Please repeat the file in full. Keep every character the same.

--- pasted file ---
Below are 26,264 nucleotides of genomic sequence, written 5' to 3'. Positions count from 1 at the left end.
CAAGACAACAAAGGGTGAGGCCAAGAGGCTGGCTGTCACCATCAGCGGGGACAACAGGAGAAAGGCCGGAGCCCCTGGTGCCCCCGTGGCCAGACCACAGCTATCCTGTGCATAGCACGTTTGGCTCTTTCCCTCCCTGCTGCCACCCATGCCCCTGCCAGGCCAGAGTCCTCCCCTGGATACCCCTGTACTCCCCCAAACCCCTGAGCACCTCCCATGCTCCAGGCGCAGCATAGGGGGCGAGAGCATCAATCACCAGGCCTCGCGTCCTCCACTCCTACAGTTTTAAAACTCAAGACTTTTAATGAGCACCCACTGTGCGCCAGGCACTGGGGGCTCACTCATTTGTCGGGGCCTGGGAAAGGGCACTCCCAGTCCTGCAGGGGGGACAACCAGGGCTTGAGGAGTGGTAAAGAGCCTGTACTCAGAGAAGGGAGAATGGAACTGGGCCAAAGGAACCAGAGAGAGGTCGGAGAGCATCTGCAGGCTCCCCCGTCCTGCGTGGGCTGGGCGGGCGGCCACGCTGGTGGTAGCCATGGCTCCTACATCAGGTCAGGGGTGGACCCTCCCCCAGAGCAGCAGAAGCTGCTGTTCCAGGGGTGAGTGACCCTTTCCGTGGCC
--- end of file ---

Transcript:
Below are 26,264 nucleotides of genomic sequence, written 5' to 3'. Positions count from 1 at the left end.
CAAGACAACAAAGGGTGAGGCCAAGAGGCTGGCTGTCACCATCAGCGGGGACAACAGGAGAAAGGCCGGAGCCCCTGGTGCCCCCGTGGCCAGACCACAGCTATCCTGTGCATAGCACGTTTGGCTCTTTCCCTCCCTGCTGCCACCCATGCCCCTGCCAGGCCAGAGTCCTCCCCTGGATACCCCTGTACTCCCCCAAACCCCTGAGCACCTCCCATGCTCCAGGCGCAGCATAGGGGGCGAGAGCATCAATCACCAGGCCTCGCGTCCTCCACTCCTACAGTTTTAAAACTCAAGACTTTTAATGAGCACCCACTGTGCGCCAGGCACTGGGGGCTCACTCATTTGTCGGGGCCTGGGAAAGGGCACTCCCAGTCCTGCAGGGGGGACAACCAGGGCTTGAGGAGTGGTAAAGAGCCTGTACTCAGAGAAGGGAGAATGGAACTGGGCCAAAGGAACCAGAGAGAGGTCGGAGAGCATCTGCAGGCTCCCCCGTCCTGCGTGGGCTGGGCGGGCGGCCACGCTGGTGGTAGCCATGGCTCCTACATCAGGTCAGGGGTGGACCCTCCCCCAGAGCAGCAGAAGCTGCTGTTCCAGGGGTGAGTGACCCTTTCCGTGGCC